01.00 Use the touch method in operating the keyboard and numeric keypad Objectives 1.01 Implement proper keyboarding techniques
Proper Postureand Technique Sit up straight Feet flat on the floor Body centered in front of the computer Elbows naturally by side Fingers curved Wrists low, but not touching the keyboard Quick, snappy strokes
Proper Posture and Technique--continued Quick down and in motion of the thumb Right pinky used for the enter key; other fingers remain on the home row Use the appropriate pinky for each shift key Examine the keyboard carefully to form a mental picture of the layout. (You will memorize the entire keyboard.)
Proper Posture and Technique--continued Keep your eyes on the copy (what you are typing from, not the keyboard and your fingers) Place your fingers on the center of each key with the fingers slightly curved Strike keys firmly and release them quickly Do not worry about correcting errors when working on building speed
GWAM The number of keystrokes a typist can make in a timed period. This is calculated by dividing the total number of standard words Keyed by the number of minutes that a typist was timed.
GWAM If a typist keyed in 75 keystrokes in one minute what is their GWAM rate? If a typist keyed in 75 keystrokes minute what is their GWAM rate? 75 / 5 = 15 GWAM If a typist had a GWAM rate of 12, how many keystrokes do they average a Minute? If a typist had a GWAM rate of 12, how many keystrokes do they average in a Minute? 12 X 5 = 60 Keystrokes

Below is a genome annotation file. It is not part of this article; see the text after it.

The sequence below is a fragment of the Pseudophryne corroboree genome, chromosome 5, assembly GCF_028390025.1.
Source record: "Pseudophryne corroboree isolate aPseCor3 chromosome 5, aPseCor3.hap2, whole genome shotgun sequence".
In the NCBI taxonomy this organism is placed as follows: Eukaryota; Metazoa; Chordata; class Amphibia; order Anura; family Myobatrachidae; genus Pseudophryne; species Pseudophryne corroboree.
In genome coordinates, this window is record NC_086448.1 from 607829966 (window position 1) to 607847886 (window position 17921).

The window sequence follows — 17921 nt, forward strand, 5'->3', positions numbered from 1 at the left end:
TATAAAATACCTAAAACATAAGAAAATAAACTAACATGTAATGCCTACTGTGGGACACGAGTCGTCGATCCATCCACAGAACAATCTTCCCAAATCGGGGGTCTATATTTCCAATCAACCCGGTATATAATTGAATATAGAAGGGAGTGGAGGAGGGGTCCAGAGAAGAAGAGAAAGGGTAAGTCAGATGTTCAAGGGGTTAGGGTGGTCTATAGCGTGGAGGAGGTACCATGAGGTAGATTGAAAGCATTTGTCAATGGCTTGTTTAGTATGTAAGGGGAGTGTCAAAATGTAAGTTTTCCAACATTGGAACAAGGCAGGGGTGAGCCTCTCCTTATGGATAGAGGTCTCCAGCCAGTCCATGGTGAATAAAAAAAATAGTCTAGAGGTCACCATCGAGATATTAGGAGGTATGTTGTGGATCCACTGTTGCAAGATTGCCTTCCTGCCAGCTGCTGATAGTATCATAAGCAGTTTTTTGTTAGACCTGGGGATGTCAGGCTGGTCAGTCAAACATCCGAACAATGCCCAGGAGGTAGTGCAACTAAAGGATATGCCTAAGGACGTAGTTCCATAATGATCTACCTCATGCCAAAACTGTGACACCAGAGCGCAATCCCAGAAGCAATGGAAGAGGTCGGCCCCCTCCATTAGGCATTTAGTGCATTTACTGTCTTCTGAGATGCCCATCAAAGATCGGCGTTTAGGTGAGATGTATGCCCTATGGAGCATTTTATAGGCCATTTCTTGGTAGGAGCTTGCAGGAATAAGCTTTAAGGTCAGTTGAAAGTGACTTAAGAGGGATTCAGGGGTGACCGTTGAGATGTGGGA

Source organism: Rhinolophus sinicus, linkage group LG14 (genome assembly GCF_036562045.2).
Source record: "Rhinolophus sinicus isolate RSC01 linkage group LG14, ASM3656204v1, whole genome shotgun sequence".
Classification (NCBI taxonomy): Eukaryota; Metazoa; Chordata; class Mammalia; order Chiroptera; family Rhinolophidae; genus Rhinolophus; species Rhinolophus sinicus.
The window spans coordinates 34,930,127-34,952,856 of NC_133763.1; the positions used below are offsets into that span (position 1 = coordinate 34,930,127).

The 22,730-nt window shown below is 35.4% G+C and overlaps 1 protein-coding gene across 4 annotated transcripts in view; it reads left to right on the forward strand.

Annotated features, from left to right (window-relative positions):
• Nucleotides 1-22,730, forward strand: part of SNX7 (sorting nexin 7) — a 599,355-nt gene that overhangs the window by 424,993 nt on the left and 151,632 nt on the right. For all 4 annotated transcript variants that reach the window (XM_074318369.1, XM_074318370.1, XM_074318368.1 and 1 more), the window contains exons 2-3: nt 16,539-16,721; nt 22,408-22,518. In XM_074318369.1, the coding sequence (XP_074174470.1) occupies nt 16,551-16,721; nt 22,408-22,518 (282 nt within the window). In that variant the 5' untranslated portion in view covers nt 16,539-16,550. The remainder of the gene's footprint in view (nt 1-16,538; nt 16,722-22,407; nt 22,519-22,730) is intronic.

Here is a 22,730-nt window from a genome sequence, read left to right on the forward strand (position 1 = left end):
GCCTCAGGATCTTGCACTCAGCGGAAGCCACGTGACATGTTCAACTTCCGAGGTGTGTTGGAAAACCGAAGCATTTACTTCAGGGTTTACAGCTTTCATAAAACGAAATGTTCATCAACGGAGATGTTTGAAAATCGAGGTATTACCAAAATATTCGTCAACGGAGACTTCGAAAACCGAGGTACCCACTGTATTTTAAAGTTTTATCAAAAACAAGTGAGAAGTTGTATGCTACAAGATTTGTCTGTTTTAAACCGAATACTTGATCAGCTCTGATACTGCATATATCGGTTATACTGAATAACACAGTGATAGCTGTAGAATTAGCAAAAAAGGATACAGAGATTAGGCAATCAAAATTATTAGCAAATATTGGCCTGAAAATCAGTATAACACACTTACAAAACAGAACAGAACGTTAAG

Posture and Technique Review Fingers in keying position are best described as a. curved. b. straight. c. semi-rigid. d. upright.
Posture and Technique Review Posture is important to successful keying; the body should be well back in the chair with a. feet elevated. b. the back fairly straight. c. one arm higher than the other d. feet hanging loosely.
Posture and Technique Review When operating a keyboard, wrists should be a. touching the frame of the keyboard. b. low but not touching the frame of the keyboard. c. arched. d. curved over keyboard.
Posture and Technique Review The best control of eyes while keying involves a. watching keys most of the time. b. watching screen most of the time. c. reading copy. d. looking at the copy most of the time.
Posture and Technique Review The form and keying style that a typist uses while operating the keyboard is called a. posture. b. technique. c. touch keyboarding. d. movement.
Posture and Technique Review The correct keystroking technique is to use a. slow, deliberate strokes. b. slow, down-and-in motion. c. quick, snappy strokes. d. any comfortable stroke.
Posture and Technique Review Correct keyboarding posture requires that the body be a. reasonably erect in front of the keyboard. b. leaning over the keyboard. c. slightly to the right of the keyboard. d. slightly to the left of the keyboard.
Posture and Technique Review The enter key is controlled by the a. left thumb. b. left little finger. c. right thumb. d. right little finger
Posture and Technique Review When a person is keying copy, the hands and arms should a. move forward and back as each key is struck. b. move from side to side as each key is struck. c. remain relatively stationary as each key is struck. d. be raised and lowered as each key is struck.
Posture and Technique Review In proper work area arrangement, the copy should be a. to the right of the monitor and keyboard. b. to the left of the monitor and keyboard. c. directly in front of the keyboard. d. in any position where it can be read.